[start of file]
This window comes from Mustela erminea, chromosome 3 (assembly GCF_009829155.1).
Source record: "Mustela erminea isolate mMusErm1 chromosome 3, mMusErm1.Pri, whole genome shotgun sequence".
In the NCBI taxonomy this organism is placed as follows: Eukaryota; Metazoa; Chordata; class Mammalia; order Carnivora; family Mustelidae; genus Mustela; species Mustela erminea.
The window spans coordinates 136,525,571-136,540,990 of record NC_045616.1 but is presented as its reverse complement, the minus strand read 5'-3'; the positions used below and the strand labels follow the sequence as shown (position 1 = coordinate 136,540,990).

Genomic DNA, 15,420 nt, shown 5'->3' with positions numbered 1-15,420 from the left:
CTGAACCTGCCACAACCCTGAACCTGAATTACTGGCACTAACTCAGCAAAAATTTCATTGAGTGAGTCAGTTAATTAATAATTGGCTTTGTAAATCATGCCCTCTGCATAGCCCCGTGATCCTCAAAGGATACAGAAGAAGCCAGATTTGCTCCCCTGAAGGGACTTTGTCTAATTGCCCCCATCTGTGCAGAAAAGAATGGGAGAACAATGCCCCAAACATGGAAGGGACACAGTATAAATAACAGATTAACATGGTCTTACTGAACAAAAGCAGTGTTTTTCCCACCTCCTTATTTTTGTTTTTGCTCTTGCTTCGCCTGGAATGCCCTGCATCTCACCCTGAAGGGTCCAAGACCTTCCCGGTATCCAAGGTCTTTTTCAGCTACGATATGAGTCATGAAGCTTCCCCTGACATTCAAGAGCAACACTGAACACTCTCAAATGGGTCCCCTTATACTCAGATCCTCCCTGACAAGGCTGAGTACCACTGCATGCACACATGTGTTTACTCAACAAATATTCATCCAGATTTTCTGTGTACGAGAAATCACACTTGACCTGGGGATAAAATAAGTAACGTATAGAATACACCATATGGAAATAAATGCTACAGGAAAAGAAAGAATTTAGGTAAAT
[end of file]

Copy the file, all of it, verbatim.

This window comes from Mustela erminea, chromosome 3 (assembly GCF_009829155.1).
Source record: "Mustela erminea isolate mMusErm1 chromosome 3, mMusErm1.Pri, whole genome shotgun sequence".
In the NCBI taxonomy this organism is placed as follows: Eukaryota; Metazoa; Chordata; class Mammalia; order Carnivora; family Mustelidae; genus Mustela; species Mustela erminea.
The window spans coordinates 136,525,571-136,540,990 of record NC_045616.1 but is presented as its reverse complement, the minus strand read 5'-3'; the positions used below and the strand labels follow the sequence as shown (position 1 = coordinate 136,540,990).

Genomic DNA, 15,420 nt, shown 5'->3' with positions numbered 1-15,420 from the left:
CTGAACCTGCCACAACCCTGAACCTGAATTACTGGCACTAACTCAGCAAAAATTTCATTGAGTGAGTCAGTTAATTAATAATTGGCTTTGTAAATCATGCCCTCTGCATAGCCCCGTGATCCTCAAAGGATACAGAAGAAGCCAGATTTGCTCCCCTGAAGGGACTTTGTCTAATTGCCCCCATCTGTGCAGAAAAGAATGGGAGAACAATGCCCCAAACATGGAAGGGACACAGTATAAATAACAGATTAACATGGTCTTACTGAACAAAAGCAGTGTTTTTCCCACCTCCTTATTTTTGTTTTTGCTCTTGCTTCGCCTGGAATGCCCTGCATCTCACCCTGAAGGGTCCAAGACCTTCCCGGTATCCAAGGTCTTTTTCAGCTACGATATGAGTCATGAAGCTTCCCCTGACATTCAAGAGCAACACTGAACACTCTCAAATGGGTCCCCTTATACTCAGATCCTCCCTGACAAGGCTGAGTACCACTGCATGCACACATGTGTTTACTCAACAAATATTCATCCAGATTTTCTGTGTACGAGAAATCACACTTGACCTGGGGATAAAATAAGTAACGTATAGAATACACCATATGGAAATAAATGCTACAGGAAAAGAAAGAATTTAGGTAAAT